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iv. Food prepared at the point of sale – e.g. restaurants. Foods that differ from its conventional counterparts in respect of the following require additional labeling: composition and nutritional values, anti-nutritional factors or natural toxicants, factors known to cause allergies, its intended use or factors that may raise ethical, cultural or religious concerns (Wong, 2003).
New biotechnology varieties for development of new food products are required to undergo premarket assessment by the Food Sanitation Committee of the Ministry of Health, Labour and Welfare (MHLW) in Japan. Food products that contain designated GM ingredients are required to be labeled; if it’s a top 3 ingredient and constitutes more than 5% of the total weight of the product. They publish a list of approved GM ingredients (the List); it is therefore illegal to sell or import food products with unapproved GM ingredients. Japan has zero tolerance for unapproved events in its food products, as such, continuous monitoring and testing is conducted for imports and processed foods at retail level. Non-conforming shipments are returned, destroyed or diverted for non-food use.
The labeling of food products are classified as:
i. Genetically modified – This is applicable to all prepackaged foods which are required to be labeled under the Food Sanitation Law and Japanese Agricultural Standard (JAS) Law.
ii. Not segregated from GM products – This is applicable to products that may contain GM materials because they have not been handled in accordance with identify preserved basis.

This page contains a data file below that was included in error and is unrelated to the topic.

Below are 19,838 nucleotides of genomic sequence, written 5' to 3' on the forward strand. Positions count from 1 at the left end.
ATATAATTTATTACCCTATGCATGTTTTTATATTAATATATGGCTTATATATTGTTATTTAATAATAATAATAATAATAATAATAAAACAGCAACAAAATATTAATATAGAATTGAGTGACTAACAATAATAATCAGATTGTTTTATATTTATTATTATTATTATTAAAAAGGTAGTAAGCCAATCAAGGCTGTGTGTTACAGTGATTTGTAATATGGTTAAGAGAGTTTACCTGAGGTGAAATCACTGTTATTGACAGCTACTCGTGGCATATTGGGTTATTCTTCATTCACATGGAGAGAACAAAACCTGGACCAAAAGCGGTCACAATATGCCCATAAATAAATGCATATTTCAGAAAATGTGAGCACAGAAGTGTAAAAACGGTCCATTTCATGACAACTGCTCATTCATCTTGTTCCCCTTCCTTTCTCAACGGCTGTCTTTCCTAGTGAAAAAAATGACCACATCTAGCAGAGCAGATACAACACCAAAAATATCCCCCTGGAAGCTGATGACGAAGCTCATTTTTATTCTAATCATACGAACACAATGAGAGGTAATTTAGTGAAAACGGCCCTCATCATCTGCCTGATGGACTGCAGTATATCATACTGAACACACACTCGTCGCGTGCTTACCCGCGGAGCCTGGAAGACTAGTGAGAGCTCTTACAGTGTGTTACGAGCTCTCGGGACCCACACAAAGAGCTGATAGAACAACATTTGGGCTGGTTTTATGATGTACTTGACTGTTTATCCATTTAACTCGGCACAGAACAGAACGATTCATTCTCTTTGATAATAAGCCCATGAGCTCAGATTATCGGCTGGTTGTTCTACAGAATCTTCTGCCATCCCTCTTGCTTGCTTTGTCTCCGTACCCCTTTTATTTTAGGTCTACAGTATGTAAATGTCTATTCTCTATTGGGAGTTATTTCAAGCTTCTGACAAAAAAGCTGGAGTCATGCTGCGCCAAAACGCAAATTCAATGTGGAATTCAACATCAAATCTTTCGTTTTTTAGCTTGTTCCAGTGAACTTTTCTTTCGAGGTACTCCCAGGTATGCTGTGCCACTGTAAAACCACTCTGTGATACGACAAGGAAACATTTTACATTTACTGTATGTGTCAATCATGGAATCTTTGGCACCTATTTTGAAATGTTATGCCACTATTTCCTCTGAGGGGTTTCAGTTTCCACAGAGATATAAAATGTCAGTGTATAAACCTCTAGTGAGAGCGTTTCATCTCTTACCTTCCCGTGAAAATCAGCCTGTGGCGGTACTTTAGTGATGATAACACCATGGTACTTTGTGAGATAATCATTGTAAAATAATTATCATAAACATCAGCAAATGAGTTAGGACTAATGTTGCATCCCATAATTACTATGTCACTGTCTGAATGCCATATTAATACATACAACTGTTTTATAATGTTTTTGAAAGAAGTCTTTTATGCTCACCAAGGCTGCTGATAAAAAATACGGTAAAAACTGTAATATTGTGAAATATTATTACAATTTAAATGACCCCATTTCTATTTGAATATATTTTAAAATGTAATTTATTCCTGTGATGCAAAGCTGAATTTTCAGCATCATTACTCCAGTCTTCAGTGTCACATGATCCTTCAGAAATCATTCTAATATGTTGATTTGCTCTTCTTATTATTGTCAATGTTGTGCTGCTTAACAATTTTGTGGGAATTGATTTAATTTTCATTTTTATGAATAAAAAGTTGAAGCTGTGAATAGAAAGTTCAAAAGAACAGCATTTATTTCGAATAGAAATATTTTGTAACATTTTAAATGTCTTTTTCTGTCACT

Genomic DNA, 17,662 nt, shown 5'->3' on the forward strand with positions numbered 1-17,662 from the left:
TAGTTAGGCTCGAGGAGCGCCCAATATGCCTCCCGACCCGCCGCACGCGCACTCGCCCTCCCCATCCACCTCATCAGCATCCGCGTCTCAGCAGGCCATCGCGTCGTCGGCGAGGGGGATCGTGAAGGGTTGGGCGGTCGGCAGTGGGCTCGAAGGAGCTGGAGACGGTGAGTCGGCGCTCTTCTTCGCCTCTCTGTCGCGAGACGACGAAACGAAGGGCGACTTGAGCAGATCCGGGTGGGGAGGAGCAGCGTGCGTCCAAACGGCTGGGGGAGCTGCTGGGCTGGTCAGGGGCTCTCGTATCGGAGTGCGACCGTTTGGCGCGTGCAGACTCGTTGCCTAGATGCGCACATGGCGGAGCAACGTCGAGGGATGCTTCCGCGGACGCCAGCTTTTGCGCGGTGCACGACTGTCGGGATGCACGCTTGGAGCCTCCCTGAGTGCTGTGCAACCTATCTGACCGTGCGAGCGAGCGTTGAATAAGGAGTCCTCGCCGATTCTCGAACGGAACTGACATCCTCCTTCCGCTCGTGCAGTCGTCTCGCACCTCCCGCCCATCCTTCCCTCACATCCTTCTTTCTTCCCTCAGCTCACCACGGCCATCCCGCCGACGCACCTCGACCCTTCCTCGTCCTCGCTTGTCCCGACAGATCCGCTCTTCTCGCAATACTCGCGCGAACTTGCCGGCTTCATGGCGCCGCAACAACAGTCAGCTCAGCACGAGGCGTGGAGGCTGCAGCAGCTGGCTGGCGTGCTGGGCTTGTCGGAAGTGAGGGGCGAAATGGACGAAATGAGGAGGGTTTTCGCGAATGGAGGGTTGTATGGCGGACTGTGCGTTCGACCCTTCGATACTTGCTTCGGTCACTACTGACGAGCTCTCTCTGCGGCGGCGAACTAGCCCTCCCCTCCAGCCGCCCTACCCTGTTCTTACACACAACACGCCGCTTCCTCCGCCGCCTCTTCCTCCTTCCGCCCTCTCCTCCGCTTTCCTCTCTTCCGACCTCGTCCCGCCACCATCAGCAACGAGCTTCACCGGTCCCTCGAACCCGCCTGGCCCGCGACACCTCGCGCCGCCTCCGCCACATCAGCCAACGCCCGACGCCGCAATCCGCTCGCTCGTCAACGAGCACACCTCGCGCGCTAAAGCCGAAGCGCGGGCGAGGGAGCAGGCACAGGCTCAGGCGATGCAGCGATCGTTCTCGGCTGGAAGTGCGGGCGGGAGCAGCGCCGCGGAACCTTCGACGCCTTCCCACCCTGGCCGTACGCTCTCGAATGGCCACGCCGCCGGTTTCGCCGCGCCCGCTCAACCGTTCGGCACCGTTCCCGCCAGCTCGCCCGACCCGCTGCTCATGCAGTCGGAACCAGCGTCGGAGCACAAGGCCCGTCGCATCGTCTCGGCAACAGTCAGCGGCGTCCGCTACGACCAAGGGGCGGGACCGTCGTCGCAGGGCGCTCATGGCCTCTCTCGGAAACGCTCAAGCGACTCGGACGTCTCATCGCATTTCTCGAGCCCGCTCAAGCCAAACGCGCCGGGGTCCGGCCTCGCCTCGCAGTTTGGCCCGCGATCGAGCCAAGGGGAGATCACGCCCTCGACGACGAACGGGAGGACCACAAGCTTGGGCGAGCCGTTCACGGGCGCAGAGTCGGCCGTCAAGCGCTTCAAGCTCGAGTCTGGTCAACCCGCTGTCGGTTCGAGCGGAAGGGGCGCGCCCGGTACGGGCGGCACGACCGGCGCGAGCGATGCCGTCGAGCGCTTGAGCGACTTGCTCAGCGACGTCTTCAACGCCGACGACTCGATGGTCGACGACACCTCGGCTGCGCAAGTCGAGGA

iii. Non-GM – This is applicable to products that have been identity preserved to ensure it does not contain any GM material.
Categories (i) & (ii) are mandatory whilst (iii) is voluntary.
There are exemptions to the labeling regulations:
i. Food products in which the recombinant DNA and the resulting protein have been degraded due to processing. However, though the recombinant DNA or its protein is not present in high oleic acid soybean oil obtained from GM soybean, it is labelled as GM.
ii. Food products containing less than 5% of GM materials due to unintentional inclusion or adventitious presence.
Under these regulations it is prohibited to label a food product that does not have a GM counterpart and foods derived from them cannot be termed as non-GM; as this will give the erroneous impression that there are GM varieties of that crop and what is being offered is not a GM variety. It is however, permitted for the use of the phrase “at present, there is no GM [name of crop] on the market” in close proximity to the name of the product as prescribed by law. (Wong, 2003; Umeda, 2014)
Hong Kong has mandatory pre-market approval for GM ingredients, and a voluntary labeling scheme. The labeling of food in Hong Kong is undertaken by Health, Welfare, and Food Bureau; part V of the Page 7 of 16 Public Health and Municipal Services Ordinance (Chapter 132) stipulates that all food (including GM foods) intended for sale in Hong Kong must be fit for human consumption. The Government of Hong Kong has issued guidelines for labeling of GM foods and encourages trade to use the voluntary labeling guidelines; providing reference for truthful positive and negative labels. The guidelines also cover standard terminologies and fundamental principles underlying the guidelines (Wong, 2003; CFS, 2006).
Positive vs. Negative Labeling
The use of positive labeling in GM food labeling is perceived as a tool for market limitation, as such labeling statements, are perceived as warnings to consumers who are skeptical of GMOs. It is argued to provide limited information, and fails to accurately define the consequences of consuming or patronizing GMO products from a safety or any other standpoint. Proponents further argue that positive labeling will promote GM foods that are transformed for improved nutrition or pharmaceutical attributes (Runge, 2001 & Hoffman, 2015).